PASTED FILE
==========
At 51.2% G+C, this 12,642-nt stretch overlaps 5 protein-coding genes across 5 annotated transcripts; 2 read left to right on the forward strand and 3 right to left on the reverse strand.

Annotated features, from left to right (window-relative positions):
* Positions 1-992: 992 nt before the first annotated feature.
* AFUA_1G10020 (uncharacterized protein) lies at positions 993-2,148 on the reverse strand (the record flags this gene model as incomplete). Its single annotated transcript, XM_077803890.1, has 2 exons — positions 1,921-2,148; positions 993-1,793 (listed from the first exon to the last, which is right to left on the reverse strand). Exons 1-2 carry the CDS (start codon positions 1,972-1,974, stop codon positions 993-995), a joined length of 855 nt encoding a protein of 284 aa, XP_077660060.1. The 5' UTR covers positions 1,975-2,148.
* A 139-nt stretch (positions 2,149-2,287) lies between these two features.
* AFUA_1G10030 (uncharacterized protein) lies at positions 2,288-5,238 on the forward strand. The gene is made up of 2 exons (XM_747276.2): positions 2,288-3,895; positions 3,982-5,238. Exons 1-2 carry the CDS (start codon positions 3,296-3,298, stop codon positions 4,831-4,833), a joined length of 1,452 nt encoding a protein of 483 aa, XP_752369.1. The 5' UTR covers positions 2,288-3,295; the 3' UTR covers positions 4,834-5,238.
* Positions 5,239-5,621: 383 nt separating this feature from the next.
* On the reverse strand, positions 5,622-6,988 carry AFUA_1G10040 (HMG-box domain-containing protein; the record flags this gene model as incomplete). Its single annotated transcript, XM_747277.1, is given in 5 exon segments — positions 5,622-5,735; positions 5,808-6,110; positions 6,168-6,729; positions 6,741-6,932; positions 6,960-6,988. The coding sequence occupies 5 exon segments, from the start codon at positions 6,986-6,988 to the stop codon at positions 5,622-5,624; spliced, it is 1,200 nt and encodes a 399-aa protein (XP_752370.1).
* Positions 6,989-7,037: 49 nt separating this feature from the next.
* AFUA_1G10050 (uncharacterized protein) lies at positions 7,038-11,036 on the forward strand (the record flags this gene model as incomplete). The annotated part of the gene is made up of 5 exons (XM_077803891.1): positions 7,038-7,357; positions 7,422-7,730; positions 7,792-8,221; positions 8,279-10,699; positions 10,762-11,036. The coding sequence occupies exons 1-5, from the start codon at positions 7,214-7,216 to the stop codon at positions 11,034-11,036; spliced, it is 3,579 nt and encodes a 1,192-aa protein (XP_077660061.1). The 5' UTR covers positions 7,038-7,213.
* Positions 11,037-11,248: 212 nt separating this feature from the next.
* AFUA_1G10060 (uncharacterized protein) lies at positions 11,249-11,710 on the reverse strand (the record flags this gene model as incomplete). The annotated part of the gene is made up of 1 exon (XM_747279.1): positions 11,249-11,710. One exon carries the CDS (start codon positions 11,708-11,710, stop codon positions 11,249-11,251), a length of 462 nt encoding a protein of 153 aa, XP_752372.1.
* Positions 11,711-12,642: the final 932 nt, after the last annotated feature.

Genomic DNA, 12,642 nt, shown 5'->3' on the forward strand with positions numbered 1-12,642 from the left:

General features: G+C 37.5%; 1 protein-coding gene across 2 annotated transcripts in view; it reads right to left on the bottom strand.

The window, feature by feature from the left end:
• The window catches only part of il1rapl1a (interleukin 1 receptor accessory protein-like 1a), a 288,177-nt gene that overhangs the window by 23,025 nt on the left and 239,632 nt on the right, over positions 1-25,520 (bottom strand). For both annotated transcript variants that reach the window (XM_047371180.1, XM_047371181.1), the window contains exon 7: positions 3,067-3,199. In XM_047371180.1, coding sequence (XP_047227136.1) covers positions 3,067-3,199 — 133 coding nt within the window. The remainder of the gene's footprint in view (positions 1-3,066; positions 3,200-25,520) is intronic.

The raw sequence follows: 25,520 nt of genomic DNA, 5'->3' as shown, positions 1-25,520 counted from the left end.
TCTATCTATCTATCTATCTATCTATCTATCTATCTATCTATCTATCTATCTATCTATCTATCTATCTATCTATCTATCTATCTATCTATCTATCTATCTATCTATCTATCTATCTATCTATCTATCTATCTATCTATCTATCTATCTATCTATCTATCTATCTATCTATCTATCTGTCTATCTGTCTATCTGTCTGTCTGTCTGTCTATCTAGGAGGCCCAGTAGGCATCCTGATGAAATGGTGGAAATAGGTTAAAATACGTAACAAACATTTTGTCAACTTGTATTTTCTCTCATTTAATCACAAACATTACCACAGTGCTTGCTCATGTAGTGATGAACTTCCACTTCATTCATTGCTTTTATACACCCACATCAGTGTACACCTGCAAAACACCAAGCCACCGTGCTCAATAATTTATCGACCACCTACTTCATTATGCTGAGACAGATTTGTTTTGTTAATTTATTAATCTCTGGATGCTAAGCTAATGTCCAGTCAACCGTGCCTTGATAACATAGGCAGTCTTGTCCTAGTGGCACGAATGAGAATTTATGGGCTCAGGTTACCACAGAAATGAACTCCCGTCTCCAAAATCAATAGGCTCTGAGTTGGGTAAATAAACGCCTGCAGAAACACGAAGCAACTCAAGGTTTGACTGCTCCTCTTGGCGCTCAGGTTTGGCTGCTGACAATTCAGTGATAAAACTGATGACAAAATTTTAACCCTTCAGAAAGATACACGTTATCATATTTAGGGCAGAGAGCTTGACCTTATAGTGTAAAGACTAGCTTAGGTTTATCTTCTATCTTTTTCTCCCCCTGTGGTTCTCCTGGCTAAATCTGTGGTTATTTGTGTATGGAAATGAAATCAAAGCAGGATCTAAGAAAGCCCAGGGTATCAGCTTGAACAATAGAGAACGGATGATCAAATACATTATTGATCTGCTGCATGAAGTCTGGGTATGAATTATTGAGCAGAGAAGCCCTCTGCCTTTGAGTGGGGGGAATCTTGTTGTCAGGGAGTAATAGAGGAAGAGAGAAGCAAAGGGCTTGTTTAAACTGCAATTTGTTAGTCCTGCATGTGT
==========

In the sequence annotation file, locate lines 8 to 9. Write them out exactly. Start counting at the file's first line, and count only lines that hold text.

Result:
* On the reverse strand, positions 5,622-6,988 carry AFUA_1G10040 (HMG-box domain-containing protein; the record flags this gene model as incomplete). Its single annotated transcript, XM_747277.1, is given in 5 exon segments — positions 5,622-5,735; positions 5,808-6,110; positions 6,168-6,729; positions 6,741-6,932; positions 6,960-6,988. The coding sequence occupies 5 exon segments, from the start codon at positions 6,986-6,988 to the stop codon at positions 5,622-5,624; spliced, it is 1,200 nt and encodes a 399-aa protein (XP_752370.1).
* Positions 6,989-7,037: 49 nt separating this feature from the next.